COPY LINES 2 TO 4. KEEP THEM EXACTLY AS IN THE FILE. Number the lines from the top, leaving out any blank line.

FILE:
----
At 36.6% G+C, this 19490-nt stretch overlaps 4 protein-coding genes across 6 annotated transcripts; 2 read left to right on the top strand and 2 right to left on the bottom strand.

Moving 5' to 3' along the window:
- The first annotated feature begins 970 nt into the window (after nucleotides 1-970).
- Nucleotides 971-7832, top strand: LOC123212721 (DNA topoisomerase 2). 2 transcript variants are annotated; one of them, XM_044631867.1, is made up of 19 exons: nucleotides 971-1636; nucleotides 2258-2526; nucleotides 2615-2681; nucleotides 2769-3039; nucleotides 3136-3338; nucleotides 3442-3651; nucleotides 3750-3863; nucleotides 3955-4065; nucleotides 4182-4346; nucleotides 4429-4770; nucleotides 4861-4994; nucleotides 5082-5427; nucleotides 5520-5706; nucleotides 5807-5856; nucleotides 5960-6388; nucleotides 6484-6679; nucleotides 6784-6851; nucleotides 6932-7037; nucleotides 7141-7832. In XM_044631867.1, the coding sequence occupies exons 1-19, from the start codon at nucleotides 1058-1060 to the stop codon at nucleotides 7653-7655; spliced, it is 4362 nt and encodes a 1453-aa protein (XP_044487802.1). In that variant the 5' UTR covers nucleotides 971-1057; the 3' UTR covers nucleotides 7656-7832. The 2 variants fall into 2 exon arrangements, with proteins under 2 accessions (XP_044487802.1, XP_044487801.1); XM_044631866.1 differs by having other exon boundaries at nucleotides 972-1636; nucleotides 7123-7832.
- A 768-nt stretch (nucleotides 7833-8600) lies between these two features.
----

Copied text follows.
Moving 5' to 3' along the window:
- The first annotated feature begins 970 nt into the window (after nucleotides 1-970).
- Nucleotides 971-7832, top strand: LOC123212721 (DNA topoisomerase 2). 2 transcript variants are annotated; one of them, XM_044631867.1, is made up of 19 exons: nucleotides 971-1636; nucleotides 2258-2526; nucleotides 2615-2681; nucleotides 2769-3039; nucleotides 3136-3338; nucleotides 3442-3651; nucleotides 3750-3863; nucleotides 3955-4065; nucleotides 4182-4346; nucleotides 4429-4770; nucleotides 4861-4994; nucleotides 5082-5427; nucleotides 5520-5706; nucleotides 5807-5856; nucleotides 5960-6388; nucleotides 6484-6679; nucleotides 6784-6851; nucleotides 6932-7037; nucleotides 7141-7832. In XM_044631867.1, the coding sequence occupies exons 1-19, from the start codon at nucleotides 1058-1060 to the stop codon at nucleotides 7653-7655; spliced, it is 4362 nt and encodes a 1453-aa protein (XP_044487802.1). In that variant the 5' UTR covers nucleotides 971-1057; the 3' UTR covers nucleotides 7656-7832. The 2 variants fall into 2 exon arrangements, with proteins under 2 accessions (XP_044487802.1, XP_044487801.1); XM_044631866.1 differs by having other exon boundaries at nucleotides 972-1636; nucleotides 7123-7832.